Study: An Overview of the Working Lives of Older Baby Boomers, 1983 to 2010
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A new study shows that about two-thirds of individuals at the leading edge of the baby boom generation entered their fifties in long-term jobs, defined as those lasting 12 years or more.
Using longitudinal data, the study followed individuals from 1983, when they were aged 33 to 38, to 2010, when they were aged 60 to 65. Individuals were grouped in terms of the longest job they held and summary measures of their working lives were calculated.
The first group, accounting for 12% of the target population, were those whose longest job lasted five years or less. Individuals in this group, which researchers termed "marginally attached workers," typically had employment in 7 to 9 years over the 28-year study period. Over half of the jobs held by this group lasted one year or less and both annual and cumulative earnings tended to be modest.
The next group, which accounted for almost one-quarter of the target population, comprised workers whose longest job lasted between 6 and 11 years. Although individuals in this group were employed throughout most of the study period, they worked for an average of 8 to 10 different employers over that time. In some cases, job turnover was involuntary among these "mobile workers," with men in the group experiencing an average of 2.8 permanent layoffs and 2.6 temporary layoffs.
The third and largest group, which accounted for two-thirds of the target population, were "long-term job holders." Most of these individuals worked for the same employer for 20 years or more and most did not experience any permanent or temporary layoffs over the study period. Annual and cumulative earnings were considerably higher among this group than among mobile workers. Moreover, while mobile workers typically accumulated 3 to 4 years of pensionable service over the 20 years for which data were available, long-term job holders typically accumulated 7 to 13 years.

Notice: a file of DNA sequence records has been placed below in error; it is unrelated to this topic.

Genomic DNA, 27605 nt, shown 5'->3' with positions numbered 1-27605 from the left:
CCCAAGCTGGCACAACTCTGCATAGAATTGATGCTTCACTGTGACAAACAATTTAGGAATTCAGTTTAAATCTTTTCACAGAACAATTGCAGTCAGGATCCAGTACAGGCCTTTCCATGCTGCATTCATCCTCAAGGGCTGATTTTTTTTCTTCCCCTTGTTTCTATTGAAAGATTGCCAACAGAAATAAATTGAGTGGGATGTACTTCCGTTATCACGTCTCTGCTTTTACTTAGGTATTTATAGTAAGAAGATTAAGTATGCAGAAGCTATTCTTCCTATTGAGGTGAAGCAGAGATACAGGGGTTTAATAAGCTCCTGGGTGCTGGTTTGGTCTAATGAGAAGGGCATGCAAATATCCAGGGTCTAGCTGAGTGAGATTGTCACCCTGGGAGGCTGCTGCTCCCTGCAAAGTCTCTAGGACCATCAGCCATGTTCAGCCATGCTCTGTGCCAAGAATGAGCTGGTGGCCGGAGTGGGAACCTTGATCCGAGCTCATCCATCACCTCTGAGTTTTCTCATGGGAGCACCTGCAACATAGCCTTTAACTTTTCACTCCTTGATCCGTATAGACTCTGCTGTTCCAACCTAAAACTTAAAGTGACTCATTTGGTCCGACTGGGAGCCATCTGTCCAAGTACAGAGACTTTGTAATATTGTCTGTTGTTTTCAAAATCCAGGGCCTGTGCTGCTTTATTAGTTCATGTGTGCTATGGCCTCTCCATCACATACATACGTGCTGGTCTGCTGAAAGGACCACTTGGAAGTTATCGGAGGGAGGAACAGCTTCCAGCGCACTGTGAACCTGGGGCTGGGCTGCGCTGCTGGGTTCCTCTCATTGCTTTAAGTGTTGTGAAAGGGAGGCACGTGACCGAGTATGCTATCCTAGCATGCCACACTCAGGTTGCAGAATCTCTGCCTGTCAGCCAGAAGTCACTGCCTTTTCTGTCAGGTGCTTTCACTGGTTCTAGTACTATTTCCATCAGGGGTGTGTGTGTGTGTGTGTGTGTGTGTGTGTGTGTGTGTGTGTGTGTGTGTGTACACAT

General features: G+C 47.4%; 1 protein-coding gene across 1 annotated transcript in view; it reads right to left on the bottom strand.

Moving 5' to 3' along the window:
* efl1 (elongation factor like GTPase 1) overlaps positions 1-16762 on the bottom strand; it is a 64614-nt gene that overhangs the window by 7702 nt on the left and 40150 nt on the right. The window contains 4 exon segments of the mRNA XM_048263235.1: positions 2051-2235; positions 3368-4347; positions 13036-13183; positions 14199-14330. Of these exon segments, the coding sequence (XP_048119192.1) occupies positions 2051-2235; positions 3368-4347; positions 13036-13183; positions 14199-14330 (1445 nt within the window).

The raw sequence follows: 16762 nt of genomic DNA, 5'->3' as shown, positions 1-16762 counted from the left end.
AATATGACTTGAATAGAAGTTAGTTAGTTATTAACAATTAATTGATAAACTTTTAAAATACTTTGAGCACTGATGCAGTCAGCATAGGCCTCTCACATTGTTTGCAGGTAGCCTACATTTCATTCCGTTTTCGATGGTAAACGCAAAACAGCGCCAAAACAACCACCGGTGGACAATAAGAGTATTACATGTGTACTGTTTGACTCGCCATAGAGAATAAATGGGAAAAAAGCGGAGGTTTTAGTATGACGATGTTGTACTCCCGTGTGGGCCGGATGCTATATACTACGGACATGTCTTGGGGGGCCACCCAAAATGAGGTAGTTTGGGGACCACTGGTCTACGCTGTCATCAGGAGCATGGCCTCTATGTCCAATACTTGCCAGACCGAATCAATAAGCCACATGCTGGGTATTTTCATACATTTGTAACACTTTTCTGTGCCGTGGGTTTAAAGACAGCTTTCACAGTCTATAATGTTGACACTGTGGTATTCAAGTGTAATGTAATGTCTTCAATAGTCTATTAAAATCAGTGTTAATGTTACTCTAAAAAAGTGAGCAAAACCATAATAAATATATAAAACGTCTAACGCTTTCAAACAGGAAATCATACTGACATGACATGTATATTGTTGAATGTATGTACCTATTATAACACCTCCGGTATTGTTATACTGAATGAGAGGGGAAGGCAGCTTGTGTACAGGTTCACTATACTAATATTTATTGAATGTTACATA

Three-quarters of the men in long-term jobs worked in the private sector, with one-quarter in the public or near public sectors (education, health care and social services). Women in this group, in turn, were more likely to work in the public or near public sectors.
Finally, the study shows that there has not been any decline in the incidence of long-term employment over the past quarter century, or conversely, any increase in the frequency of job changes.
The research paper "An Overview of the Working Lives of Older Baby Boomers", part of Analytical Studies Branch Research Paper Series (Catalogue number11F0019M), is now available from the Browse by key resource module of our website under Publications.
Similar studies from the Social Analysis division are available online (www.statcan.gc.ca/socialanalysis).
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